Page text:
Santa Rosa Press Democrat Examines Mental Health Services for Youths in Sonoma County
The Santa Rosa Press Democrat last weekend featured two articles examining mental health services for children and adolescents in Sonoma County. In the first article, the Press Democrat examines the county and statewide system for treating mentally ill youths, which is being "pushed to the limit at a time when more kids and their families are seeking help for mental illness." According to the Press Democrat, the number of mentally ill youths cared for through Sonoma County Mental Health Youth and Family Services has grown from approximately 400 in 1995 to 1,200 last year, while Kaiser Permanente in Santa Rosa now treats on average 17 children with mental illnesses per week, up from eight per week prior to the Sept. 11 attacks on the World Trade Center and the Pentagon. According to mental health professionals, the increase in youths with mental illnesses might be attributed to population growth, greater awareness of mental illness, "sicker kids" or better access to care. However, the Press Democrat reports that "[s]imply finding a therapist to help ... can be frustrating." According to the Press Democrat, Northern California has a "significant" shortage of psychologists, psychiatrists and other qualified mental health staff. Furthermore, mental health advocates say that the insurance industry, with its "widespread limits" on treatment of mental illness, makes it harder for mentally ill youths and their families to find care (Moore, Santa Rosa Press Democrat, 4/14).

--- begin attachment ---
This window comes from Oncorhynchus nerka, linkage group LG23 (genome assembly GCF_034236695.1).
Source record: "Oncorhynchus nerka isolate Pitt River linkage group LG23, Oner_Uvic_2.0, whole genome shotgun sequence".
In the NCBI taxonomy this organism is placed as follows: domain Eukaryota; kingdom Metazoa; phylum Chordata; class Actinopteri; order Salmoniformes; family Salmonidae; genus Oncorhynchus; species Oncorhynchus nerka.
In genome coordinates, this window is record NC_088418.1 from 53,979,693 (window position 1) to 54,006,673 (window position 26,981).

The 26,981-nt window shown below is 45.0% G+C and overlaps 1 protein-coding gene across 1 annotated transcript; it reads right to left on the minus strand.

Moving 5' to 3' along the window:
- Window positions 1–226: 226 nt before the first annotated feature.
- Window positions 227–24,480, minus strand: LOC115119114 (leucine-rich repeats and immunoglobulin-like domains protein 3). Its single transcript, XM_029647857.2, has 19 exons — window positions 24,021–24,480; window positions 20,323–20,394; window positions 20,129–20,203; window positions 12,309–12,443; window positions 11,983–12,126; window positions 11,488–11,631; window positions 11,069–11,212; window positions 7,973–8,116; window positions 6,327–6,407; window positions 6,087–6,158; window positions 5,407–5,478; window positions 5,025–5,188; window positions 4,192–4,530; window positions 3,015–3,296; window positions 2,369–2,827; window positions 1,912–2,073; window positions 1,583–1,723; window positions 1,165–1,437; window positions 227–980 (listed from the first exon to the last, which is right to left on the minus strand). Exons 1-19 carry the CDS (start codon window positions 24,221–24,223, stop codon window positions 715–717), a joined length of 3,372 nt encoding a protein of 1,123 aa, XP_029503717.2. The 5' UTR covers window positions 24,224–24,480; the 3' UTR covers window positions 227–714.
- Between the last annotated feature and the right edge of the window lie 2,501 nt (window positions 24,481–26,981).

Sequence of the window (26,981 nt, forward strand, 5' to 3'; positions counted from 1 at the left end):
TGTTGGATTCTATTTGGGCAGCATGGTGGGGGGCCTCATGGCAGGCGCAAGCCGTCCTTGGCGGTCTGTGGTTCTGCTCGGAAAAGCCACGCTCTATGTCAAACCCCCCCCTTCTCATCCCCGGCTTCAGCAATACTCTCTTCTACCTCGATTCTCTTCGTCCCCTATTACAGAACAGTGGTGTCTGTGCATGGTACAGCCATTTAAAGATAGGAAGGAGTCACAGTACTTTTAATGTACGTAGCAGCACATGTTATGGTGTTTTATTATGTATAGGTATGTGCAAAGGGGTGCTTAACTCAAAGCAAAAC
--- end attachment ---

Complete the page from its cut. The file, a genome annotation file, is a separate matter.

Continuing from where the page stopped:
In the second article, the Press Democrat profiles the family of Matt Ruggles, a 17-year-old suffering from depression, and their frustrating search to find psychiatric care in a "confusing web of health care services." After calling 12 therapists, "only to find waiting lists longer than a month," the family eventually sought emergency help. Although Ruggles spent three days at a psychiatric treatment facility, he was sent home "feeling as if he hadn't made any progress." Ruggles' parents eventually paid out of pocket for him to meet with a therapist once a week (Moore, Santa Rosa Press Democrat, 4/14).This is part of the California Healthline Daily Edition, a summary of health policy coverage from major news organizations. Sign up for an email subscription.